Branko Milanovic - Global Income Inequality Today

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Mr. Milanovic defined global inequality for the audience as income inequality between world citizens, where the world is looked at as one country. Although overall global inequalities are increasing, the rapid growth of countries such as China and India are actually reducing global inequalities. In the past global inequality has been due to the class a person is in, but recently inequalities have become based on the location one resides in.

Milsnovic concluded his talk by linking the global inequality with the current economic crisis. He noted that the history of past crises have shown that the first to be affected are the rich, but that ultimately the middle and lower classes are affected the most. This is why he feels that the problem of global inequality does in fact matter. The larger gaps in income inequality ultimately lend to people being discontented and restless with their governments. This can lead to numerous social problems including riots and mass migration. Global income inequality is important issue that affects all of us whether we realize it or not. Because this issue is so globally important we must start facing and addressing it.

Branko Milanovic is lead economist at the World Bank Research Department in the unit dealing with poverty, income distribution and household surveys; senior associate at Carnegie Endowment for International Peace in Washington; adjunct professor at the School for Advanced International Studies at Johns Hopkins University and College Park Professor, University of Maryland. Ph. D. in economics (income distribution) from University of Belgrade, 1987.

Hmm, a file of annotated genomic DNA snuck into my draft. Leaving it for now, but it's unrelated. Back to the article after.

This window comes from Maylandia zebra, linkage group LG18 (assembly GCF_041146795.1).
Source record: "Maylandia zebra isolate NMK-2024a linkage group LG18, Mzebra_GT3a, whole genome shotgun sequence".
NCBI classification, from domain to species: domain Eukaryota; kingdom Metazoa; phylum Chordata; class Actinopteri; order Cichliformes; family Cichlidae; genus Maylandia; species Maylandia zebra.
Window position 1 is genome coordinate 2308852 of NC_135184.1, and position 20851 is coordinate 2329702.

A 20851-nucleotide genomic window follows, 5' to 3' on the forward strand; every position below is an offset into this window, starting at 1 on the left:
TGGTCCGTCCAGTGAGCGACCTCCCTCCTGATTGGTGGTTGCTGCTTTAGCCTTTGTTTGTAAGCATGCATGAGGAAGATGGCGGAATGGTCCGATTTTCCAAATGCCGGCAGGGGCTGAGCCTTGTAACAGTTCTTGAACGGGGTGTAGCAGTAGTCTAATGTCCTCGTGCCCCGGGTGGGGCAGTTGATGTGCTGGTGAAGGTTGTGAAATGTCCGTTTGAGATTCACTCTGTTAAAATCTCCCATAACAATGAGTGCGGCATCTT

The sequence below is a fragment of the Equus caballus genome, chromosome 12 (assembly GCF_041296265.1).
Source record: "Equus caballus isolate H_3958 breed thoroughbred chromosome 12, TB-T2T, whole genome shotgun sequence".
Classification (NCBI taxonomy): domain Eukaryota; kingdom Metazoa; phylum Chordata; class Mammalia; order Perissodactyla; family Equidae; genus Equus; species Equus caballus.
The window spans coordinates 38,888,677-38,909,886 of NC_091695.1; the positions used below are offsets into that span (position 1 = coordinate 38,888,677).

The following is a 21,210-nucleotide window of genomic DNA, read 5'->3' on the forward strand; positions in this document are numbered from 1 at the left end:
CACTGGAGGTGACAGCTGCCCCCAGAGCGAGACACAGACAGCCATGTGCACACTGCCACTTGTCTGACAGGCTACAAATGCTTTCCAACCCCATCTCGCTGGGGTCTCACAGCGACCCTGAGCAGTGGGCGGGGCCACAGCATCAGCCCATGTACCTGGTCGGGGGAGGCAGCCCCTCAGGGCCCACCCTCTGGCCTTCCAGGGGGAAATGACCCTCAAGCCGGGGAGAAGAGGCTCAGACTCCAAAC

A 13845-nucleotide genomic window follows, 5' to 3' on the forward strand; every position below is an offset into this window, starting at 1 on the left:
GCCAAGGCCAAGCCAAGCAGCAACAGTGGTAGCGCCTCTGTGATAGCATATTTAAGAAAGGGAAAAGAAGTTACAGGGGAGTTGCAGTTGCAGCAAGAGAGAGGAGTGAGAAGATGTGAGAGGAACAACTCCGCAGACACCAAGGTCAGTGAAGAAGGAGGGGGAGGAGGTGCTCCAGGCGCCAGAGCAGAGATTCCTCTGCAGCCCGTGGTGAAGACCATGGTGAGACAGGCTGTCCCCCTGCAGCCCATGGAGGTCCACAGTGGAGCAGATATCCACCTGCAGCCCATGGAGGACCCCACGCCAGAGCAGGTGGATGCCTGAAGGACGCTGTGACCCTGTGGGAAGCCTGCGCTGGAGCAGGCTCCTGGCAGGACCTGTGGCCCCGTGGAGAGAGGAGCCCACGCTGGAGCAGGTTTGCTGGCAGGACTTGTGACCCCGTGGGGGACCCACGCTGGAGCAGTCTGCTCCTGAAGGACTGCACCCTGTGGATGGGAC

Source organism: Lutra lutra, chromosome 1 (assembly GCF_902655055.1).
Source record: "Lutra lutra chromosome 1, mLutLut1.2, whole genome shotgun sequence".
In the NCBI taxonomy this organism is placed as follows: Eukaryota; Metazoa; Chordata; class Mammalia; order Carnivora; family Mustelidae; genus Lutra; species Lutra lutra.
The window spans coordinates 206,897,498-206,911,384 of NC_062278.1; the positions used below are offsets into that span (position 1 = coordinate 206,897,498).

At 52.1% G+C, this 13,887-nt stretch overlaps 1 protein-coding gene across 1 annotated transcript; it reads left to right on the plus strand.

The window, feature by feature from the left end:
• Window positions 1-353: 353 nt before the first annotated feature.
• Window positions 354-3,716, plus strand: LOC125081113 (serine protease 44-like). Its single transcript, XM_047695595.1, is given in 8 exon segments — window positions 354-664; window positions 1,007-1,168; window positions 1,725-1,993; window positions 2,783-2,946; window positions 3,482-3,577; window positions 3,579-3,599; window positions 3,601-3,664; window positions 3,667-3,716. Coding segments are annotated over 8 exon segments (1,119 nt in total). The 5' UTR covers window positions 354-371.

Milanovic is the author of many articles on methodology and empirics of global inequality, effects of globalization, poverty and social policy in transition economies. His publications include Income and Influence: Social Policy in Emerging Market Economies (co-authored with Ethan Kapstein), Upjohn 2003 and Income, Inequality, and Poverty during the Transition from Planned to Market Economy, World Bank, 1998. His most recent book on global income inequality, Worlds Apart: Measuring International and Global Inequality, Princeton University Press came out in 2005. It has been translated into Chinese, Italian, Russian, Spanish, Serbian and Korean (forthcoming).

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